Starting a new hobby is exciting but sometimes difficult. Many new hobbies have specific language and vocabulary that beginners struggle to understand. This is true in the quilting world, where different fabric cuts have names that new quilters may not have heard of elsewhere. One example of this is the fat quarter. What are fat quarters, and what are they used for? Keep reading to learn the answers and get project ideas.
Fat Quarters Definition
You asked about fat quarters, and we’re happy to answer. A fat quarter is a specific fabric cut that’s wider than the typical quarter yard. Quarter yards of fabric normally measure 9 inches across and about 44 inches wide, although the width can vary depending on the fabric. These long, skinny pieces have many uses, which we’ll describe later, but they’re not ideal for all quilting projects.
On the other hand, fat quarters measure 18 inches by 22 inches instead of the traditional 9 by 14 inches. Fabric manufacturers create them with square-like rectangular cuts instead of evenly cutting the yard of fabric into fourths. While the area of the material remains the same regardless of the cut, these square-like rectangles are wider and much easier to use than traditional quarter yards.
Using Fat Quarters
This fabric cut is one of the most common in quilting. The main application of this fabric cut is making blanket quilts in various mattress sizes. Since fat quarters come in a standard size and are easy to use, it’s fairly simple to calculate how many fat quarters you need to make a blanket quilt for a specific mattress size. For example, you need about 24 fat quarters if you’re making a blanket quilt for a twin-sized bed. If you’re planning to cut the fat quarters into smaller pieces or want to add details like borders, you may need more or fewer fat quarters.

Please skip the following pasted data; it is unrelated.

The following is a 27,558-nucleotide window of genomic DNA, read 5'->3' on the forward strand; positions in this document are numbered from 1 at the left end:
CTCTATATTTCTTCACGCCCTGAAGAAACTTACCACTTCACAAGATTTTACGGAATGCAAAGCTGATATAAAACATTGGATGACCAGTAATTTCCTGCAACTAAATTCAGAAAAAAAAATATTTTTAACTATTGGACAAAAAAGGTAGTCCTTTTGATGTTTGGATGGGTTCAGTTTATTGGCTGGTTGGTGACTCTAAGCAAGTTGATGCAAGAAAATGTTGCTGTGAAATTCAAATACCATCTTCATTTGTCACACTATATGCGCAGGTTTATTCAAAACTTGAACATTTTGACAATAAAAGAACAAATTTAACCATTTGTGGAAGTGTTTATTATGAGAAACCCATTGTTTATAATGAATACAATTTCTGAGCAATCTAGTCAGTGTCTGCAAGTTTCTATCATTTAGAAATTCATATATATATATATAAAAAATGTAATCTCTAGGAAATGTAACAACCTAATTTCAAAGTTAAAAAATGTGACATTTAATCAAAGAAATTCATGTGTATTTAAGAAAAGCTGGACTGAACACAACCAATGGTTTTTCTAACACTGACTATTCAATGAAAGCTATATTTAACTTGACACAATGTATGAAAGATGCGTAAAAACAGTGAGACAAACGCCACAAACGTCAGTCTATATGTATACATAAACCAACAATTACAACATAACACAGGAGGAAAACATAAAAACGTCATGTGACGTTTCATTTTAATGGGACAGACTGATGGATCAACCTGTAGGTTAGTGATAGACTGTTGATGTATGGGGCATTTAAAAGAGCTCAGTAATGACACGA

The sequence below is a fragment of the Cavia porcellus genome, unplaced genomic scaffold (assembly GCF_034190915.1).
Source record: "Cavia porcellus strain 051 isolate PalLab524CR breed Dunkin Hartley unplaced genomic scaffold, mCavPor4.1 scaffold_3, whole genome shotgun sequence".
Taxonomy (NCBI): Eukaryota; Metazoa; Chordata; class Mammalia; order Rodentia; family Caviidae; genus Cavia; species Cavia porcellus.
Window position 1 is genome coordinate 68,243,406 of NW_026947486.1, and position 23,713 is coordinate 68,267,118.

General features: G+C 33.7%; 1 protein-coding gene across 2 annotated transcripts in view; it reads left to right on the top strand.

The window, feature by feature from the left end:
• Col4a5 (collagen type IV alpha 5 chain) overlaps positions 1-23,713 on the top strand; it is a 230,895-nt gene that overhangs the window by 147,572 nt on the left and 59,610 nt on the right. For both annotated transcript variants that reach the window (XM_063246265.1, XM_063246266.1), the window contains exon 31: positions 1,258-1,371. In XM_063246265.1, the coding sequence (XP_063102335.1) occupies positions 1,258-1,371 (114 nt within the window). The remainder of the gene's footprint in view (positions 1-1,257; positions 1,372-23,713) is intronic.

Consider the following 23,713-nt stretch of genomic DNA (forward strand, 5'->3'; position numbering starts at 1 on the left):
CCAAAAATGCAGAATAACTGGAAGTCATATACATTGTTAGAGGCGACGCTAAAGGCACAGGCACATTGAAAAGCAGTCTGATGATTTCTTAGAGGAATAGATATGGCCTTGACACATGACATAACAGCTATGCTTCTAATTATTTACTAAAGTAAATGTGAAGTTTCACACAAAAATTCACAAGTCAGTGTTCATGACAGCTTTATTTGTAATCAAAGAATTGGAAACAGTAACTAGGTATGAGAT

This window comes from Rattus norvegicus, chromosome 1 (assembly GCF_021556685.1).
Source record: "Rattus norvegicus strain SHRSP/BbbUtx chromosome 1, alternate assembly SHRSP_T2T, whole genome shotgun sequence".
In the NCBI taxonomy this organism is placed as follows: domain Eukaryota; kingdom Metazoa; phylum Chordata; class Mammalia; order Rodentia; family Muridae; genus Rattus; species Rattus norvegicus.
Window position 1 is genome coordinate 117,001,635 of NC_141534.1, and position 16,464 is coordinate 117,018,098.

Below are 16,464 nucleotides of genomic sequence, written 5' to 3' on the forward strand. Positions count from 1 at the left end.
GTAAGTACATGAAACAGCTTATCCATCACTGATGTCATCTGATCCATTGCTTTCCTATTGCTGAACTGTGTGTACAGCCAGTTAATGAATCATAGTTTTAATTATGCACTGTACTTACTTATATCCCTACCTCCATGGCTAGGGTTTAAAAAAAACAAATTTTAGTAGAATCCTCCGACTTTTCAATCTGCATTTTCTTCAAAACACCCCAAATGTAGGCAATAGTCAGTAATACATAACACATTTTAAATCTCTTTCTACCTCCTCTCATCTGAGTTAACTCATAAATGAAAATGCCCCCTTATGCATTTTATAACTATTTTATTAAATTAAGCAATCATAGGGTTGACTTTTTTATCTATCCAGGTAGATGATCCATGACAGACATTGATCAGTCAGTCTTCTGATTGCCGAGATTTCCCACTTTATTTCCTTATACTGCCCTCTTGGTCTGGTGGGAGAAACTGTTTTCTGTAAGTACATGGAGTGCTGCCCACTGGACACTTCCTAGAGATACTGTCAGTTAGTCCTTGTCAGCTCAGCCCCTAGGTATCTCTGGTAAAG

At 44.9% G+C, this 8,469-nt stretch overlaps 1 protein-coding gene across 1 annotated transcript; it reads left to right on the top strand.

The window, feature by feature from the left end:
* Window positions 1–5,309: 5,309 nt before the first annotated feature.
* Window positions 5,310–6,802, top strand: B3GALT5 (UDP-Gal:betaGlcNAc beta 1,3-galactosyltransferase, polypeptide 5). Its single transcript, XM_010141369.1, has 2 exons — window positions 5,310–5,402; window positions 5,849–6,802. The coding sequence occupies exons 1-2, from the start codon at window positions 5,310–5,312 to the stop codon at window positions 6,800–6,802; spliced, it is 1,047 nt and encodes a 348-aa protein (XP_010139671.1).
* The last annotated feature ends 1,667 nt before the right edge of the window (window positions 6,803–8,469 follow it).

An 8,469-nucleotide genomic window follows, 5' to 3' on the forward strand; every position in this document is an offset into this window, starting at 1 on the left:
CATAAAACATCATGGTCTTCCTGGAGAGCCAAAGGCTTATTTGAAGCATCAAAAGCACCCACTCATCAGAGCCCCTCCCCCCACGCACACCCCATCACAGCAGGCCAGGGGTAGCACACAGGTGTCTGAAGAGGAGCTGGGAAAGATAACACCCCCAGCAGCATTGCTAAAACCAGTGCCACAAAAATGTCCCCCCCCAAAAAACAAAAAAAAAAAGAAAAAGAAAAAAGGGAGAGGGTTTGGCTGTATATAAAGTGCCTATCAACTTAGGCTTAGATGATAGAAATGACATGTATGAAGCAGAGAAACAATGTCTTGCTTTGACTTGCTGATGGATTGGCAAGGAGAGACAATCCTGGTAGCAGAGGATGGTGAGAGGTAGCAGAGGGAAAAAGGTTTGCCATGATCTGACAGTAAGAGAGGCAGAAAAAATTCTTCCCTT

Fat Quarter Project Examples
You can use fat quarters in other quilting projects as well. Their squarish size makes them ideal for making tote bags and pillow cushions. You can also fold and cut them into smaller squares for smaller projects, such as making potholders and coasters. Once you feel comfortable using fat quarters in these square-shaped projects, you can use them for making other things, such as hair scrunchies, bowl covers, and baby bibs.
Knowing what fat quarters are and what people use them for can help you get a better idea of language and projects within the quilting world. Lindley General Store is glad to assist you as you learn more about quilting. Our online quilt stores in Canada can provide the various quilting materials you need to get started with this fun, creative hobby.